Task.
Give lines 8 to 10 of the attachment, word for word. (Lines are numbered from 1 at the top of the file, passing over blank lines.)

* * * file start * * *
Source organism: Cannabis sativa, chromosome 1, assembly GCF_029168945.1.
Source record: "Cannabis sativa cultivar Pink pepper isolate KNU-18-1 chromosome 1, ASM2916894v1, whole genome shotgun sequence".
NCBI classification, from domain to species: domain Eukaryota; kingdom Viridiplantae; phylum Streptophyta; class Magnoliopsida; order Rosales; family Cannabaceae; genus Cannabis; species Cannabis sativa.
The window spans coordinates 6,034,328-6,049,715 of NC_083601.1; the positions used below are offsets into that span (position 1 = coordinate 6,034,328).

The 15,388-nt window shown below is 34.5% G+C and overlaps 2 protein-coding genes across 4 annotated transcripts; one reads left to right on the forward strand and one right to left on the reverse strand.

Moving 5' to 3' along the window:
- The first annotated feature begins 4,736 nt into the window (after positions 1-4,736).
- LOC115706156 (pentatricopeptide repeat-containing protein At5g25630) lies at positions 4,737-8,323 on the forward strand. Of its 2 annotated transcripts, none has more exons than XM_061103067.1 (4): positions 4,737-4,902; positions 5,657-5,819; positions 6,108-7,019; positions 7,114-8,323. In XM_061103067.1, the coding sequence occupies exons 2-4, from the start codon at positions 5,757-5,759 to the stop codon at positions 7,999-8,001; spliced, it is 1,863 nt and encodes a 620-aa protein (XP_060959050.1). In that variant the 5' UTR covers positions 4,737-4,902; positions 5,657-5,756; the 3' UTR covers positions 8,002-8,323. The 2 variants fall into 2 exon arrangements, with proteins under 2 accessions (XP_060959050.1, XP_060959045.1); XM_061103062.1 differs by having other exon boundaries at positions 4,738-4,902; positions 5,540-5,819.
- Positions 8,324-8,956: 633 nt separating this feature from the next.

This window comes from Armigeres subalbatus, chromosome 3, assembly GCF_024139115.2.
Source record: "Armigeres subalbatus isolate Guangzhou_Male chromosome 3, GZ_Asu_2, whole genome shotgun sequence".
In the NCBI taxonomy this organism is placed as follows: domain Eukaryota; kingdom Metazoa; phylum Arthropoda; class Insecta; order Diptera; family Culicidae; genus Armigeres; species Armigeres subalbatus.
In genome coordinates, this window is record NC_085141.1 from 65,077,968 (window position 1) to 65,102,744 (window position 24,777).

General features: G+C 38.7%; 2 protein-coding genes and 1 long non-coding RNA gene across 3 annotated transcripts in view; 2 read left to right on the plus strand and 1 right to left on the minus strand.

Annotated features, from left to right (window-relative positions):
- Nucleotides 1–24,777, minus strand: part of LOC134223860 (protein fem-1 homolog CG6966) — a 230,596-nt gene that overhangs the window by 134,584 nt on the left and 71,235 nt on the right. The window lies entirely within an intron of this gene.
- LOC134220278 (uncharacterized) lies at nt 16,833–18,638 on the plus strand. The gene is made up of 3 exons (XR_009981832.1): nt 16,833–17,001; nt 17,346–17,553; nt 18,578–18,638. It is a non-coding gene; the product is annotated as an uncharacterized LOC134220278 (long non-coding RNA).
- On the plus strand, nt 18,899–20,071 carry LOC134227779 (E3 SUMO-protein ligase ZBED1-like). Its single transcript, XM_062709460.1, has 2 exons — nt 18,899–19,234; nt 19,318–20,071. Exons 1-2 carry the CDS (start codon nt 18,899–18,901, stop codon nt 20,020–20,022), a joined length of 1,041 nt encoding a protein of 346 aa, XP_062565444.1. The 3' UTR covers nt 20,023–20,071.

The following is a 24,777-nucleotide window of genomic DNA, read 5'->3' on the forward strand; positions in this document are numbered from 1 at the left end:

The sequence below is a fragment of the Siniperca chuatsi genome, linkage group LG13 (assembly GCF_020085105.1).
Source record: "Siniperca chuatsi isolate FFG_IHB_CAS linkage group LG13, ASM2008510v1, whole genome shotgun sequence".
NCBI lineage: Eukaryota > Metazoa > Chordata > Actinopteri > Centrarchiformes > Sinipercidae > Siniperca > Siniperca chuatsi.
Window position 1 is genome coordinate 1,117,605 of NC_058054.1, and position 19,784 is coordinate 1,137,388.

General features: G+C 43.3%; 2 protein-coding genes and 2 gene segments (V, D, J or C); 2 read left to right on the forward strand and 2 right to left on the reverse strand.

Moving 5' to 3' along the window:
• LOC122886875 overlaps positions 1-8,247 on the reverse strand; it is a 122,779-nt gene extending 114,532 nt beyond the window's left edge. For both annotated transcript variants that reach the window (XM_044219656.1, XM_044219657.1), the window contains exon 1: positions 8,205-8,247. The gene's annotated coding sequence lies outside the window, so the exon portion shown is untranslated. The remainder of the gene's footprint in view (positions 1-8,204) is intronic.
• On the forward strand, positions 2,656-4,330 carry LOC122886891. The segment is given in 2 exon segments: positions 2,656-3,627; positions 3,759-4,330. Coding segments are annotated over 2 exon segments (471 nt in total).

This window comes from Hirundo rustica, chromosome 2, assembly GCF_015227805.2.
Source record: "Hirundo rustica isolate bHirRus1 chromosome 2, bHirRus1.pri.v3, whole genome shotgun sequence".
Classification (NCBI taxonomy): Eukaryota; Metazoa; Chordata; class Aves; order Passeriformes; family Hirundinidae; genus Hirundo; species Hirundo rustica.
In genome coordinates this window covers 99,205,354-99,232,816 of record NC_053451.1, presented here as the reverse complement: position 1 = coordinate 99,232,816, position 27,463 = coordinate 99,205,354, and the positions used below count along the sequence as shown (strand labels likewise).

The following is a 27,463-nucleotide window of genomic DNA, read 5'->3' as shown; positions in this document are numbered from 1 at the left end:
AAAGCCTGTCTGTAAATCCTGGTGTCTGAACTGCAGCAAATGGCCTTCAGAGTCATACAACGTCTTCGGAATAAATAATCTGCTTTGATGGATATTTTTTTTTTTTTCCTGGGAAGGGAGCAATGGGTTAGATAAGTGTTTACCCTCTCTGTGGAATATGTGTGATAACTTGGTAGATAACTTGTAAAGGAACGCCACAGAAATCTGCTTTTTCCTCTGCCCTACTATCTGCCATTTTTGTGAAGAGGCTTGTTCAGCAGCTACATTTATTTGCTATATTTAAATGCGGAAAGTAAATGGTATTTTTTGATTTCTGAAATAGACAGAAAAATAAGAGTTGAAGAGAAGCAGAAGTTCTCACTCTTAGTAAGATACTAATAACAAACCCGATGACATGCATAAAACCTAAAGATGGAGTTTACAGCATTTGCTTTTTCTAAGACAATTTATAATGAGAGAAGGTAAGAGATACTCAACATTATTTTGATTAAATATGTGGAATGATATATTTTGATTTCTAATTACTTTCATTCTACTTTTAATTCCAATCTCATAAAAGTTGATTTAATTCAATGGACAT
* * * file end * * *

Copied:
- LOC115706156 (pentatricopeptide repeat-containing protein At5g25630) lies at positions 4,737-8,323 on the forward strand. Of its 2 annotated transcripts, none has more exons than XM_061103067.1 (4): positions 4,737-4,902; positions 5,657-5,819; positions 6,108-7,019; positions 7,114-8,323. In XM_061103067.1, the coding sequence occupies exons 2-4, from the start codon at positions 5,757-5,759 to the stop codon at positions 7,999-8,001; spliced, it is 1,863 nt and encodes a 620-aa protein (XP_060959050.1). In that variant the 5' UTR covers positions 4,737-4,902; positions 5,657-5,756; the 3' UTR covers positions 8,002-8,323. The 2 variants fall into 2 exon arrangements, with proteins under 2 accessions (XP_060959050.1, XP_060959045.1); XM_061103062.1 differs by having other exon boundaries at positions 4,738-4,902; positions 5,540-5,819.
- Positions 8,324-8,956: 633 nt separating this feature from the next.

This window comes from Armigeres subalbatus, chromosome 3, assembly GCF_024139115.2.